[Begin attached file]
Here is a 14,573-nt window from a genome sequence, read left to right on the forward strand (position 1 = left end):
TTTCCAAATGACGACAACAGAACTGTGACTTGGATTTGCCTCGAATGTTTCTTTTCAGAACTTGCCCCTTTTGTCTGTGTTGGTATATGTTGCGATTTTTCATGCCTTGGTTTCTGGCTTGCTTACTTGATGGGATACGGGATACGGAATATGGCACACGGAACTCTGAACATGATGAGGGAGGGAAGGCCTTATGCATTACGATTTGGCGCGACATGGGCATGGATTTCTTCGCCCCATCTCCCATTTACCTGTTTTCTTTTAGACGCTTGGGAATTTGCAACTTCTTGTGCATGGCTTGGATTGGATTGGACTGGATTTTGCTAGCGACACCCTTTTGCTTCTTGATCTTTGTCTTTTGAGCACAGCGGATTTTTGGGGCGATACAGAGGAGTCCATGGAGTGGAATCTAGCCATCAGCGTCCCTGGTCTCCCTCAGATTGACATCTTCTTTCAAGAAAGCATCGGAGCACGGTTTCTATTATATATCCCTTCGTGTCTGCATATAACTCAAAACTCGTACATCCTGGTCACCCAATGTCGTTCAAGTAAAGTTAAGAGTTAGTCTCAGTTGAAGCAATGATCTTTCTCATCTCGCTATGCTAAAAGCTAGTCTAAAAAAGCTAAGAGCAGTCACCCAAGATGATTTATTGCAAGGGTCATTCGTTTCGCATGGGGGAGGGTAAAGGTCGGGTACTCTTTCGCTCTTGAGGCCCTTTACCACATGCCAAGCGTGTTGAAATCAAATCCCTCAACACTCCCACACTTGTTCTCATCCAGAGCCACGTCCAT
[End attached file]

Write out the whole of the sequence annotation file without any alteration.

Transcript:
Here is a 14,573-nt window from a genome sequence, read left to right on the forward strand (position 1 = left end):
TTTCCAAATGACGACAACAGAACTGTGACTTGGATTTGCCTCGAATGTTTCTTTTCAGAACTTGCCCCTTTTGTCTGTGTTGGTATATGTTGCGATTTTTCATGCCTTGGTTTCTGGCTTGCTTACTTGATGGGATACGGGATACGGAATATGGCACACGGAACTCTGAACATGATGAGGGAGGGAAGGCCTTATGCATTACGATTTGGCGCGACATGGGCATGGATTTCTTCGCCCCATCTCCCATTTACCTGTTTTCTTTTAGACGCTTGGGAATTTGCAACTTCTTGTGCATGGCTTGGATTGGATTGGACTGGATTTTGCTAGCGACACCCTTTTGCTTCTTGATCTTTGTCTTTTGAGCACAGCGGATTTTTGGGGCGATACAGAGGAGTCCATGGAGTGGAATCTAGCCATCAGCGTCCCTGGTCTCCCTCAGATTGACATCTTCTTTCAAGAAAGCATCGGAGCACGGTTTCTATTATATATCCCTTCGTGTCTGCATATAACTCAAAACTCGTACATCCTGGTCACCCAATGTCGTTCAAGTAAAGTTAAGAGTTAGTCTCAGTTGAAGCAATGATCTTTCTCATCTCGCTATGCTAAAAGCTAGTCTAAAAAAGCTAAGAGCAGTCACCCAAGATGATTTATTGCAAGGGTCATTCGTTTCGCATGGGGGAGGGTAAAGGTCGGGTACTCTTTCGCTCTTGAGGCCCTTTACCACATGCCAAGCGTGTTGAAATCAAATCCCTCAACACTCCCACACTTGTTCTCATCCAGAGCCACGTCCAT